The Gage R&R is used to qualify a measurement process, i.e., to verify that the variability of the measurement process is compatible with the variability of the quantity being measured.

It is considered necessary to have a ratio of 4 between total part variability and total measurement variability. This ratio is expressed as Cpc production:

("Cpc Production "= ("Total Part Variability"/"Total Measurement Variability")) > 4)

The Cpc production depends on the total part variability, but when we want to characterize a measuring instrument, we would like this characterization to be independent of the variability of production. We are therefore going to introduce a new type of variable, which allows us to characterize the measuring instrument not in relation to the total part variability but in relation to the tolerance interval of the parts.

In the same way that we calculate a capability, the measuring instrument will be characterized:

- Either by the Cpc (Control Process Capability):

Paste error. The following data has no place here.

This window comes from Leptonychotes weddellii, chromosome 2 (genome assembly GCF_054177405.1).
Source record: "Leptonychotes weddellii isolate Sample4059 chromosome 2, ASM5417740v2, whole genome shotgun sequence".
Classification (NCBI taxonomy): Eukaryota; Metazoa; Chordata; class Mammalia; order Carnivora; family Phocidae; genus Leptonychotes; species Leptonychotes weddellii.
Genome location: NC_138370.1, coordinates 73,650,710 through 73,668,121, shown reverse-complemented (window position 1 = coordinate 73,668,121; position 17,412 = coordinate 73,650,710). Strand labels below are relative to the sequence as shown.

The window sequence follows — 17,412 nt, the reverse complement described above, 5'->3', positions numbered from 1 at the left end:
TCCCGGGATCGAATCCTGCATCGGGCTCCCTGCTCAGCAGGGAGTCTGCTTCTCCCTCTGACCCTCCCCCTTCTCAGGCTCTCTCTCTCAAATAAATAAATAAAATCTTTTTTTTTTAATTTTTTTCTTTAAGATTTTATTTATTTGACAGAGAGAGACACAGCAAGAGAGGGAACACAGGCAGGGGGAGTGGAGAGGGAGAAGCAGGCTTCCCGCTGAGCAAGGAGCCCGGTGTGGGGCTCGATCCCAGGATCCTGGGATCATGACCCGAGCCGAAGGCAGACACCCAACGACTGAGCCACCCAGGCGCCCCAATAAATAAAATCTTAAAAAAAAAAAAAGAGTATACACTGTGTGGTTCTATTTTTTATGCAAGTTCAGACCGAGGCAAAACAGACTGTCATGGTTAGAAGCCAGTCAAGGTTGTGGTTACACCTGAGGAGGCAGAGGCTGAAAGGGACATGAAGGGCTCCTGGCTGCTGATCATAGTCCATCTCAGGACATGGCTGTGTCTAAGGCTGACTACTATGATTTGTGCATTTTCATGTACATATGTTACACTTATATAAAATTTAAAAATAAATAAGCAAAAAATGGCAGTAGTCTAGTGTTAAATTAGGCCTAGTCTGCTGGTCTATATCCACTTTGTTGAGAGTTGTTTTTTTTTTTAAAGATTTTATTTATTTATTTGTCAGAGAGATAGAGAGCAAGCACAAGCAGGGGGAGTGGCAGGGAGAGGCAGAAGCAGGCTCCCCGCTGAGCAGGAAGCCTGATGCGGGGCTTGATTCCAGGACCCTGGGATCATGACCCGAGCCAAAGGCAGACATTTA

) > 4)

- Or by the RR (Repeatability and Reproducibility) :

) > 25%)

As you can see, the two indicators represent the same thing and we have the relationship:

So here are the rules usually accepted:

Cpc | GRR% | |
---|---|---|

Unacceptable | <3 | >30% |

3 and <4 | <30% and >20% | |

Acceptable | >4 | <20% |

Excellent | >8 | <10% |

To perform R&R, the number of parts, number of operators, and number of repetitions are defined to size the array. The calculations are performed when the array is complete. It is possible to change the number of parts, operators and repetitions after having entered the values.

If you place the mouse over a number, a brief reminder of the meaning of that number is displayed.

Several R&Rs can be performed in the same Ellistat session. You can switch from one R&R to another by clicking on the arrows

The graphs give us visual information on the result of the calculations.

The first graph gives for each part measured and each operator the repetition of the measurements made.

The second line of the graph gives the average of the measurements per part and per operator as well as the range map. An out of control point on the range map probably means an outlier.

Finally the bar graphs give the distribution of the variance.

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